Don’t forget to help your visitors

All newspapers, magazines, and catalogs work the same way – you start at the front cover and keep turning the pages. That is not the case with websites.

When visitors arrive at a new website, they pause, look around, and figure out how to proceed. There are a lot of question marks in their head and as soon as your website answers them the better. Otherwise, your visitor will leave and may never come back.

Websites are difficult to use

All visitors suffer a moment of difficulty in a website. Some find it a simple annoyance while others become frustrated. Recognizing that websites are still not as easy to use like a newspaper is the right attitude when designing webpages.

Who does not want a visitor-friendly website? I’m sure you do but your actions do not say so. Too often your websites serve the needs of your company, or sometimes, even your egos. You cannot accept the truth that your visitor are finding it difficult to move around your website. This has to change.

When building the pages of your website how often do you ask yourself this question: “Am I helping my visitor with this webpage?”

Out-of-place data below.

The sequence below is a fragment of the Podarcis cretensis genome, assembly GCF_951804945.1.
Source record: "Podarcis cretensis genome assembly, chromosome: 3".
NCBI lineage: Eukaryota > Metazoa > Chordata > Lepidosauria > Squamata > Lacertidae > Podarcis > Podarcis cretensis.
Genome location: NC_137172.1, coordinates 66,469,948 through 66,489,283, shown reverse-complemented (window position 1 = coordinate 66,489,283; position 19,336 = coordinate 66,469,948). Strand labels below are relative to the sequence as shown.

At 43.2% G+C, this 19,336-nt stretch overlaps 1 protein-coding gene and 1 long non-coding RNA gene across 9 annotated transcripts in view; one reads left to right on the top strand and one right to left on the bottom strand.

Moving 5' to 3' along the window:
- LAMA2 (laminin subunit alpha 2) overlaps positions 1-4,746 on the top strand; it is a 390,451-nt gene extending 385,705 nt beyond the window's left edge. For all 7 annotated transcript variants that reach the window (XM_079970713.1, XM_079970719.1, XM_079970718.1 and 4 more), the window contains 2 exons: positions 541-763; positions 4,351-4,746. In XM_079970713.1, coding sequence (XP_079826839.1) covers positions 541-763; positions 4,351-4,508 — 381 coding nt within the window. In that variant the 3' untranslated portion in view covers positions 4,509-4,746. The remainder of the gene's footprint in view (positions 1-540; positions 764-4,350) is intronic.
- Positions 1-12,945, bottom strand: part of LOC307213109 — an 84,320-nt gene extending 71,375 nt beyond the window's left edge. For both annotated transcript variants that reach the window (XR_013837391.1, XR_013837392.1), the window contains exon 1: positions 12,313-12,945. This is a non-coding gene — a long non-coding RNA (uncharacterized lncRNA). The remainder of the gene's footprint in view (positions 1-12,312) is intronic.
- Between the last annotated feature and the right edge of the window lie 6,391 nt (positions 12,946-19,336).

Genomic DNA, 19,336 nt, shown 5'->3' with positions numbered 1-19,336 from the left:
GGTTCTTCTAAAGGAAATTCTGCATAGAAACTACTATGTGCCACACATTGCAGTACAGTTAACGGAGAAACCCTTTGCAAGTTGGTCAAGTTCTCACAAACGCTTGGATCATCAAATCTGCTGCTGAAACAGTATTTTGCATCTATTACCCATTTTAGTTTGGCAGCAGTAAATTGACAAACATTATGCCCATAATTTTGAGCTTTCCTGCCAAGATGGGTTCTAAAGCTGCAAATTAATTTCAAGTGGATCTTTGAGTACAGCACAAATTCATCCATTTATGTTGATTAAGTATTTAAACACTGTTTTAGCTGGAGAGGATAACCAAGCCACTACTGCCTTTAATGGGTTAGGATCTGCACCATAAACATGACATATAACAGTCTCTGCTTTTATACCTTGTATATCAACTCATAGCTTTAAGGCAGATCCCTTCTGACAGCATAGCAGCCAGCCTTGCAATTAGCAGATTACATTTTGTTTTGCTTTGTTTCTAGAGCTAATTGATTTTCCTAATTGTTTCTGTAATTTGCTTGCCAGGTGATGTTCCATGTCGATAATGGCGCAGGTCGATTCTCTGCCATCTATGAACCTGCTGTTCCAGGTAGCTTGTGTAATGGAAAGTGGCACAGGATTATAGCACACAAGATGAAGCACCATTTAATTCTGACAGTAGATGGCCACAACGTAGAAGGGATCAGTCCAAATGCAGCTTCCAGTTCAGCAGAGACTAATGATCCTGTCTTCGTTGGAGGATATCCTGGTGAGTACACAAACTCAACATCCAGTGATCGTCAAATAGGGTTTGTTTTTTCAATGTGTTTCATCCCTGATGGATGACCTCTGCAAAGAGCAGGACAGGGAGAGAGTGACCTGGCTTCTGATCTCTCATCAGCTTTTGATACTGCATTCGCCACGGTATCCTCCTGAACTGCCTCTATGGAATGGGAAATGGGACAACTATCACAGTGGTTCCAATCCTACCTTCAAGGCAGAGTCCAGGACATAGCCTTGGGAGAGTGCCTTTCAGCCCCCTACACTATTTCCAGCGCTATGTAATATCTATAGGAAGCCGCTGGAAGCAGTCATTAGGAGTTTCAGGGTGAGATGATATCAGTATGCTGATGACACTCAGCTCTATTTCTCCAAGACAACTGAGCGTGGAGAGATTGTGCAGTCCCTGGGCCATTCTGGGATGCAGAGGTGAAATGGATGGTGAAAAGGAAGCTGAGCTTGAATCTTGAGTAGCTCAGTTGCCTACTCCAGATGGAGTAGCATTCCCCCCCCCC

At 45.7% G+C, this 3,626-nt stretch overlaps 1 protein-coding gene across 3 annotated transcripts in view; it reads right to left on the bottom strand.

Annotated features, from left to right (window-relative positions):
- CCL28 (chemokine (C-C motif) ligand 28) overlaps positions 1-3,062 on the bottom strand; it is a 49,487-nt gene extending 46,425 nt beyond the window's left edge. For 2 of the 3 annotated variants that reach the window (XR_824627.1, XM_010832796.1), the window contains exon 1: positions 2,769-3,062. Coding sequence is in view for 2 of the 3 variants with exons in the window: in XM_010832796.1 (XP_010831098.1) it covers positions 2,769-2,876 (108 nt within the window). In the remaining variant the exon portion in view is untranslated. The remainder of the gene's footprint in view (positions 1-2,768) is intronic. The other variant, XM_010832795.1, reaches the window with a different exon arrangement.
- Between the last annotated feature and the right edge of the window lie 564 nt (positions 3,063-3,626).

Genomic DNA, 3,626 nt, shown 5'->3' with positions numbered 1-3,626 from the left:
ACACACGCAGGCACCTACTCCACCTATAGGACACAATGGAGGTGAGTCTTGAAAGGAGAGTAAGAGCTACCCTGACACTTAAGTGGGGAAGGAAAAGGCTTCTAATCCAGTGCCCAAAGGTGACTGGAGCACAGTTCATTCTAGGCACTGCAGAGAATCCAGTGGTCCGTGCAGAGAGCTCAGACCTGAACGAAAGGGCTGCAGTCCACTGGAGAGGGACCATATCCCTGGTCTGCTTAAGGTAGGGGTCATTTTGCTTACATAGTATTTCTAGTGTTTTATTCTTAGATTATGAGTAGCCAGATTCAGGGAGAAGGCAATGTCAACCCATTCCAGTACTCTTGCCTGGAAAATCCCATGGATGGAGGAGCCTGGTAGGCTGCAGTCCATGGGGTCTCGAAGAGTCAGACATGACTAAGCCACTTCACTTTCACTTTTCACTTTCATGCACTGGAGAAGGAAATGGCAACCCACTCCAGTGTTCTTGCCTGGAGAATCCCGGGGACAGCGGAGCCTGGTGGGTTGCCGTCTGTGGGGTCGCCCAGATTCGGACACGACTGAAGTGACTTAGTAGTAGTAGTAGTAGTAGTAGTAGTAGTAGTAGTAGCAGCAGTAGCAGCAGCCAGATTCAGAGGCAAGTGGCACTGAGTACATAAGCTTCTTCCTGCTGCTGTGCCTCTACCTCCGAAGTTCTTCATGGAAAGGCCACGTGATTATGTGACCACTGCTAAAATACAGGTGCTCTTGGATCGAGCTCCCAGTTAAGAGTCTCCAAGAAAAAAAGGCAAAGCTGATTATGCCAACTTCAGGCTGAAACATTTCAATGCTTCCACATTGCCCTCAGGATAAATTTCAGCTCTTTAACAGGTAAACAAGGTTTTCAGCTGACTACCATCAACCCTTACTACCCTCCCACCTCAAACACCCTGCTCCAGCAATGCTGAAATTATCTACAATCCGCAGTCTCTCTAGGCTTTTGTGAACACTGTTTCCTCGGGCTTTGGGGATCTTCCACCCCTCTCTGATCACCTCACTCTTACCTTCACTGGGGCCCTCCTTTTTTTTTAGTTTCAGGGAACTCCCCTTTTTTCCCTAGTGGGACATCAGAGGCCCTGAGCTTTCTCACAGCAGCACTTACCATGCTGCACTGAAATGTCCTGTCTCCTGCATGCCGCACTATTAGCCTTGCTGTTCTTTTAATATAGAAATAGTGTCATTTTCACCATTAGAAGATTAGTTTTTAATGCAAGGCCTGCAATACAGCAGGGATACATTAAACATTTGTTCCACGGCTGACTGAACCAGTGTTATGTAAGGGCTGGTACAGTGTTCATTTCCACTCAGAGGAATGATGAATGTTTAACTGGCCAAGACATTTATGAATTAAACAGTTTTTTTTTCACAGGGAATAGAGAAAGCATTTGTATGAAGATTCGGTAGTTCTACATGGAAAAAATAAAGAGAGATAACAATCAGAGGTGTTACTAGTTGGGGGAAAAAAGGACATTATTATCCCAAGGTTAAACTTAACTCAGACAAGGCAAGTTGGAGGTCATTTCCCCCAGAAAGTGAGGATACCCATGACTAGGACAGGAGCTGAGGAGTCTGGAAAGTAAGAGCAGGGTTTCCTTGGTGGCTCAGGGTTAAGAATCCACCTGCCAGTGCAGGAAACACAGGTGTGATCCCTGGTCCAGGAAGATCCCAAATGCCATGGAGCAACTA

We understand the pressure. Different people in an organization have different and often conflicting goals for the website. You throw up your arms and give up. Helping visitors requires fighting some fights. You may need to fight with the sales guy, the programmer, your boss, and yourself.

Yes, including yourself.

You thrust your own views upon your visitors. You want him to accept your website, your design, your creation. You want your visitor to change to satisfy you. When she does not, you call her stupid.

It is not just layout and colors

You have spent a lot of time designing the layout and choosing the right color combinations that you believe would appeal to your visitors but you forgot how to talk to them. Just like any human being on the planet we use words, not colors nor diagrams.

If you want to help your visitors, then talk to them in a language they understand. Use words and terms that are relevant to your visitors — not words only you and your friends understand. Craft your messages the way you would talk to a person face-to-face. The online world is a lonely place — your visitors need company.

Does it matter?

At one point, you have also visited a website that is inconsiderate of you. How does it feel? Don’t forget that you are a visitor, too.

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